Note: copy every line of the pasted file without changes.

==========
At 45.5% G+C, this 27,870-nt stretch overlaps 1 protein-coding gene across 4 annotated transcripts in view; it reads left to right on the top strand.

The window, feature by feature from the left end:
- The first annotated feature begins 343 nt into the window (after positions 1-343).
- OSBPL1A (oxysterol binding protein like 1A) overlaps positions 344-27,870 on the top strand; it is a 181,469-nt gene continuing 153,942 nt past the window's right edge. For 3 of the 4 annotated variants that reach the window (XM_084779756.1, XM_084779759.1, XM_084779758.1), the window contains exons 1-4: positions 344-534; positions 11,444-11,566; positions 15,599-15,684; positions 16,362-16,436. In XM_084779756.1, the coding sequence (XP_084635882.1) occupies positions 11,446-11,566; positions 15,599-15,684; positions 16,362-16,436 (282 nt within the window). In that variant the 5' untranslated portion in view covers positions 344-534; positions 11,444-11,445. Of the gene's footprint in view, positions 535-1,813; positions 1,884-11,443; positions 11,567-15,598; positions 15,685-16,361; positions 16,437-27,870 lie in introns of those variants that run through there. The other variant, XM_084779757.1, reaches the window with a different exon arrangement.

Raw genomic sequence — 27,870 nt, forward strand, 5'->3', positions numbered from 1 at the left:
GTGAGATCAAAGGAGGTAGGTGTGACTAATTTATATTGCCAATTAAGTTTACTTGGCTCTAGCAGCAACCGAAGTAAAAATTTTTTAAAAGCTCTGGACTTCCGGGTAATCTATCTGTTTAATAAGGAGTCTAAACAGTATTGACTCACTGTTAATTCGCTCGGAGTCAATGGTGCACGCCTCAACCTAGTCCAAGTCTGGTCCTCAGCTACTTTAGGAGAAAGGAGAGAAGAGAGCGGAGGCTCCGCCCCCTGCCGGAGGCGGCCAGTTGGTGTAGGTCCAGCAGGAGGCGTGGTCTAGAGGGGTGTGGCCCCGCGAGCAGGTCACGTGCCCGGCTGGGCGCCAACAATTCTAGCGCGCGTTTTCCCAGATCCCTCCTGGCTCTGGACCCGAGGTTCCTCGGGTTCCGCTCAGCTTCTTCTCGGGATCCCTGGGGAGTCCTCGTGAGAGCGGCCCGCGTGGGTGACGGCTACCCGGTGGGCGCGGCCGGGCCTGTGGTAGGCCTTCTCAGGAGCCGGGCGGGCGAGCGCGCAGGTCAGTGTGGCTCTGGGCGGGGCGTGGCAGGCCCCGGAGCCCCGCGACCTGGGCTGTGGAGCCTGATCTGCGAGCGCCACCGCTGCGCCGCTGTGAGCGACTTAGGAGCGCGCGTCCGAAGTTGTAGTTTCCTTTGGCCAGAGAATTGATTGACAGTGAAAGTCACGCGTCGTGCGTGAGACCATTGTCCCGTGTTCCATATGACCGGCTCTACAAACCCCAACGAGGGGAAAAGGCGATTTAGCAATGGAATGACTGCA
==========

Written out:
At 45.5% G+C, this 27,870-nt stretch overlaps 1 protein-coding gene across 4 annotated transcripts in view; it reads left to right on the top strand.

The window, feature by feature from the left end:
- The first annotated feature begins 343 nt into the window (after positions 1-343).
- OSBPL1A (oxysterol binding protein like 1A) overlaps positions 344-27,870 on the top strand; it is a 181,469-nt gene continuing 153,942 nt past the window's right edge. For 3 of the 4 annotated variants that reach the window (XM_084779756.1, XM_084779759.1, XM_084779758.1), the window contains exons 1-4: positions 344-534; positions 11,444-11,566; positions 15,599-15,684; positions 16,362-16,436. In XM_084779756.1, the coding sequence (XP_084635882.1) occupies positions 11,446-11,566; positions 15,599-15,684; positions 16,362-16,436 (282 nt within the window). In that variant the 5' untranslated portion in view covers positions 344-534; positions 11,444-11,445. Of the gene's footprint in view, positions 535-1,813; positions 1,884-11,443; positions 11,567-15,598; positions 15,685-16,361; positions 16,437-27,870 lie in introns of those variants that run through there. The other variant, XM_084779757.1, reaches the window with a different exon arrangement.

Raw genomic sequence — 27,870 nt, forward strand, 5'->3', positions numbered from 1 at the left:
GTGAGATCAAAGGAGGTAGGTGTGACTAATTTATATTGCCAATTAAGTTTACTTGGCTCTAGCAGCAACCGAAGTAAAAATTTTTTAAAAGCTCTGGACTTCCGGGTAATCTATCTGTTTAATAAGGAGTCTAAACAGTATTGACTCACTGTTAATTCGCTCGGAGTCAATGGTGCACGCCTCAACCTAGTCCAAGTCTGGTCCTCAGCTACTTTAGGAGAAAGGAGAGAAGAGAGCGGAGGCTCCGCCCCCTGCCGGAGGCGGCCAGTTGGTGTAGGTCCAGCAGGAGGCGTGGTCTAGAGGGGTGTGGCCCCGCGAGCAGGTCACGTGCCCGGCTGGGCGCCAACAATTCTAGCGCGCGTTTTCCCAGATCCCTCCTGGCTCTGGACCCGAGGTTCCTCGGGTTCCGCTCAGCTTCTTCTCGGGATCCCTGGGGAGTCCTCGTGAGAGCGGCCCGCGTGGGTGACGGCTACCCGGTGGGCGCGGCCGGGCCTGTGGTAGGCCTTCTCAGGAGCCGGGCGGGCGAGCGCGCAGGTCAGTGTGGCTCTGGGCGGGGCGTGGCAGGCCCCGGAGCCCCGCGACCTGGGCTGTGGAGCCTGATCTGCGAGCGCCACCGCTGCGCCGCTGTGAGCGACTTAGGAGCGCGCGTCCGAAGTTGTAGTTTCCTTTGGCCAGAGAATTGATTGACAGTGAAAGTCACGCGTCGTGCGTGAGACCATTGTCCCGTGTTCCATATGACCGGCTCTACAAACCCCAACGAGGGGAAAAGGCGATTTAGCAATGGAATGACTGCA